View this article online: https://www.claimsjournal.com/news/southeast/2023/01/11/314676.htm
No Coverage for Damages Caused by Contractor’s ‘Wanton’ Negligence, 11th Circuit Rules
An Alabama judge awarded Robert and Mindy Barton $900,000 for actual damages and emotional distress caused by the botched construction of their custom home, but they won’t be able to collect that judgment from the homebuilder’s general liability insurer.
The Barton’s own pleadings in the lawsuit against their contractor doomed their effort to win a payout from Nationwide Mutual Fire Insurance Co., a panel of the 11th Circuit Court of Appeals ruled Monday.
The civil complaint alleged that Stacy Alliston Design and Building was “wanton” in its negligence, which means the company knew its actions or omissions would cause damage. While there was one exception that might have applied, the policy issued by Nationwide excluded damages unless they were caused by an accident, the court decided in an unpublished decision.
“The Bartons had the burden to establish that coverage applied,” the panel opinion says. “And coverage applied only if the damages resulted from an accident — from something unusual that Alliston didn’t foresee or expect — and not from something that Alliston was ‘fully aware’ was ‘likely to result.’”
The Bartons hired Alliston to build a home in Hoover, Alabama, an upscale suburb of Birmingham. They paid $697,125 when they closed on the transaction on Oct. 27, 2006.
The Bartons handed Alliston a punch list of items that needed repair when they finalized the purchase, but other problems emerged after they moved in. Water leaked through the roof and windows, staining the drywall and providing sustenance for molds. Doors were askew. Flashing was missing. Windows weren’t sealed. Downspouts pointed in the wrong direction.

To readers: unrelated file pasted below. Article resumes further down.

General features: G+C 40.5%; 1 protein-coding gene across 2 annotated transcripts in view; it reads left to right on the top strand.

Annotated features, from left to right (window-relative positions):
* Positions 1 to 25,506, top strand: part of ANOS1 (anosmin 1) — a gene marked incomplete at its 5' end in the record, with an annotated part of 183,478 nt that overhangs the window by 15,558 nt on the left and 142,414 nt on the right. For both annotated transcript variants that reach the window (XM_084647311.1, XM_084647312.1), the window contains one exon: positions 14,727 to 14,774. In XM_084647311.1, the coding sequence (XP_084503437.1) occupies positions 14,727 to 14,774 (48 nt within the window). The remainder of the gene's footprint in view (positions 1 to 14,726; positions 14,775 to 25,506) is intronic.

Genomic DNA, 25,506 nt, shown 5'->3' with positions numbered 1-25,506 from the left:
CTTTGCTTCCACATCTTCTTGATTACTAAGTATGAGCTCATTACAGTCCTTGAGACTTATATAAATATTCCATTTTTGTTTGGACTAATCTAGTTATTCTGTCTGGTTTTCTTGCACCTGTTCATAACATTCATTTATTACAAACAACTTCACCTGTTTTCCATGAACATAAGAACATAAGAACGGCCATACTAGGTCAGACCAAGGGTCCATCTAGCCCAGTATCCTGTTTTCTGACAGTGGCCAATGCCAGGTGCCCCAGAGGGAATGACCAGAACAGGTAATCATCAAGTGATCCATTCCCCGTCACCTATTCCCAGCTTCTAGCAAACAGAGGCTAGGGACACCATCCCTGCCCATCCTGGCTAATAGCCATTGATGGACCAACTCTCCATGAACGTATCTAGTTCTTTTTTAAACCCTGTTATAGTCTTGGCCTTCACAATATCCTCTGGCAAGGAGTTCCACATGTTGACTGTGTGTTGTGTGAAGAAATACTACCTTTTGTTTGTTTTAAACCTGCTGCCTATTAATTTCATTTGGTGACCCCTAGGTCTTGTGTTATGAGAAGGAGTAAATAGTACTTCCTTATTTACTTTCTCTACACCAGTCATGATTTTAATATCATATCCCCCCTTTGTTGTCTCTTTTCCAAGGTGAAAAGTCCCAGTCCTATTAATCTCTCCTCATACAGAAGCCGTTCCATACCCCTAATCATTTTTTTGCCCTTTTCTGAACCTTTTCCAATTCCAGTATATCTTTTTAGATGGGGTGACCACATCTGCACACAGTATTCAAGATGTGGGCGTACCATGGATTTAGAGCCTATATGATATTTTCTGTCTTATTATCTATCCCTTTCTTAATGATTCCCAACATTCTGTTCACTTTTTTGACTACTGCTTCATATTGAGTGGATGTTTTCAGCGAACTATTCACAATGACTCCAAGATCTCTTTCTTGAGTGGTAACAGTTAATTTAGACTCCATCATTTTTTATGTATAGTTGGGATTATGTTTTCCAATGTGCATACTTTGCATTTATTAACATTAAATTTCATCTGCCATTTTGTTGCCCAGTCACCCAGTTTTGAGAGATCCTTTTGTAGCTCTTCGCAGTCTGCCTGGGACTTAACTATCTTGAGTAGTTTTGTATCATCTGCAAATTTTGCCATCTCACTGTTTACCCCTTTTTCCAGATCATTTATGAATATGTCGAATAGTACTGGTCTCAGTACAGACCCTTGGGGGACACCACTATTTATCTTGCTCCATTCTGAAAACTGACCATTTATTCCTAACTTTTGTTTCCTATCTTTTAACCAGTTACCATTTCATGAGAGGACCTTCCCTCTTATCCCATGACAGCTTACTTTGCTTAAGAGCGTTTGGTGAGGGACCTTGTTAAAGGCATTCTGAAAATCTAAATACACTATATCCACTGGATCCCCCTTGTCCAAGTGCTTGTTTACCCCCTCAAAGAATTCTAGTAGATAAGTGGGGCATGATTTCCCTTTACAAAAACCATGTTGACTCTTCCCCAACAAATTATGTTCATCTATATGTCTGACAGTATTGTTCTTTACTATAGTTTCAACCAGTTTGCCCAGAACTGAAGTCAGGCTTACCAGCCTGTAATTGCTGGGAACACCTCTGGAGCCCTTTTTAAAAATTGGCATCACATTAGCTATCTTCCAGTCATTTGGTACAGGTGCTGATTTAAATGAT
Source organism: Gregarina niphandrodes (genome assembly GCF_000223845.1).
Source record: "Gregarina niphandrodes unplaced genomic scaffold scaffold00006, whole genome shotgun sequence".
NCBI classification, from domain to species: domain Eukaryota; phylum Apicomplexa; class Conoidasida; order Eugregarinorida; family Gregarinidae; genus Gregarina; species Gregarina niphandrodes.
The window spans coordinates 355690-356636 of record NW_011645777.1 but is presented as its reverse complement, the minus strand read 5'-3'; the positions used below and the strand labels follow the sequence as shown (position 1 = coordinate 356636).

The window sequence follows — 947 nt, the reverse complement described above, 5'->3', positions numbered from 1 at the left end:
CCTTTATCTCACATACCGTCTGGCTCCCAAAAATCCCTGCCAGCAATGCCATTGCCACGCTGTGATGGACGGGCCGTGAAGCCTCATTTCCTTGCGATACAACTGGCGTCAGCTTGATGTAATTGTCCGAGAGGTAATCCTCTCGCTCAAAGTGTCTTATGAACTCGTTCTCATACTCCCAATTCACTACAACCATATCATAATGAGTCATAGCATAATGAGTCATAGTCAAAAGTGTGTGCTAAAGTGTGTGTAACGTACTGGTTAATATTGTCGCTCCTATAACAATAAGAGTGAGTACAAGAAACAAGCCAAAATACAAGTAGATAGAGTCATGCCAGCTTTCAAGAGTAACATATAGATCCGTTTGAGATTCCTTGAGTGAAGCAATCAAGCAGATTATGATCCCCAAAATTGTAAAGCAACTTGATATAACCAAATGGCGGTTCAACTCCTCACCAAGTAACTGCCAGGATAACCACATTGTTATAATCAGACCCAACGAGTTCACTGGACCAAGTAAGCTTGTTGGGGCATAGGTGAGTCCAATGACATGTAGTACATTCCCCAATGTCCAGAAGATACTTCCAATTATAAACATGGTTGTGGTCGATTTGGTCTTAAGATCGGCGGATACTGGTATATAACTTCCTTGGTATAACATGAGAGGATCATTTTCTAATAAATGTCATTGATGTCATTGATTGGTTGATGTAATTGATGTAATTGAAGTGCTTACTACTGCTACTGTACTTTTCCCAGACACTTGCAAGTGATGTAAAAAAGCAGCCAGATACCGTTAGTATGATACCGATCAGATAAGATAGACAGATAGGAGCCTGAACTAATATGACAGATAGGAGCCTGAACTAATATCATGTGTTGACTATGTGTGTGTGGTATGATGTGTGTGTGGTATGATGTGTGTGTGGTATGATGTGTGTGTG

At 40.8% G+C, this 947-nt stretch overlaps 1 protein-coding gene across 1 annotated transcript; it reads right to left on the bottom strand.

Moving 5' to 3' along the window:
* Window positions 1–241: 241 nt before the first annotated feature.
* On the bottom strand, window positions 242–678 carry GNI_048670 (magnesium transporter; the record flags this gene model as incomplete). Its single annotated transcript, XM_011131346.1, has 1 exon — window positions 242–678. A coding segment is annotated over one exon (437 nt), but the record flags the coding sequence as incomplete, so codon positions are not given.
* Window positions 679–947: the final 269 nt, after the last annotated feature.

The Alabama Builders Recovery Fund, which pays compensation to homeowners who are damaged by a homebuilder’s misconduct, paid the Bartons $20,000 toward repairs. They replaced part of the roof, but that did not solve all of their problems.
In 2011, the couple filed suit against the company claiming $450,000 in property damage and
$450,000 in damage caused by emotional distress. They filed a motion for summary judgment. Alliston did not oppose the motion. A Jefferson County Circuit Court judge awarded the Bartons everything they asked for in a short judgment that did not delineate the specific damages.
Next, the Bartons filed a lawsuit against Nationwide, using Alabama’s direct action statute. The law allows parties who have been awarded damages to file suit directly against the tortfeasor’s insurer.
A US District Court Judge found that the Alliston’s general liability policy did not provide coverage for the company’s “own work,” with one exception: property damage caused by work done by subcontractors. The Alabama Supreme Court has ruled that defective construction in itself is not an “occurrence” — or accident — that merits insurance coverage, unless the faulty workmanship causes damage elsewhere, such as when flooring is ruined because of a leaky roof.
That left a door open for coverage for some of the damages to the Barton’s house under the Nationwide policy. The Bartons had alleged some damage was caused by subcontractors’ shoddy work. But the county judge’s terse judgment closed that door: It did not specify which damages were caused by the subcontractors and which were caused by Alliston’s wanton negligence, or how much of the award was for property damage and how much was for emotional distress.
The District Court found that it was the Bartons’ burden to prove that coverage was available for their claims. Damages caused by the contractor’s “wanton negligence” were clearly not covered, but no concrete evidence was presented to show which damages were caused by subcontractors.
The appellate panel said the trial court made the right call when it granted summary judgment in Nationwide’s favor and affirmed the ruling.
“Like the district court, we cannot determine how much the state court awarded the Bartons damages for Alliston’s negligence (potentially covered) versus its wantonness (not covered),” the opinion says.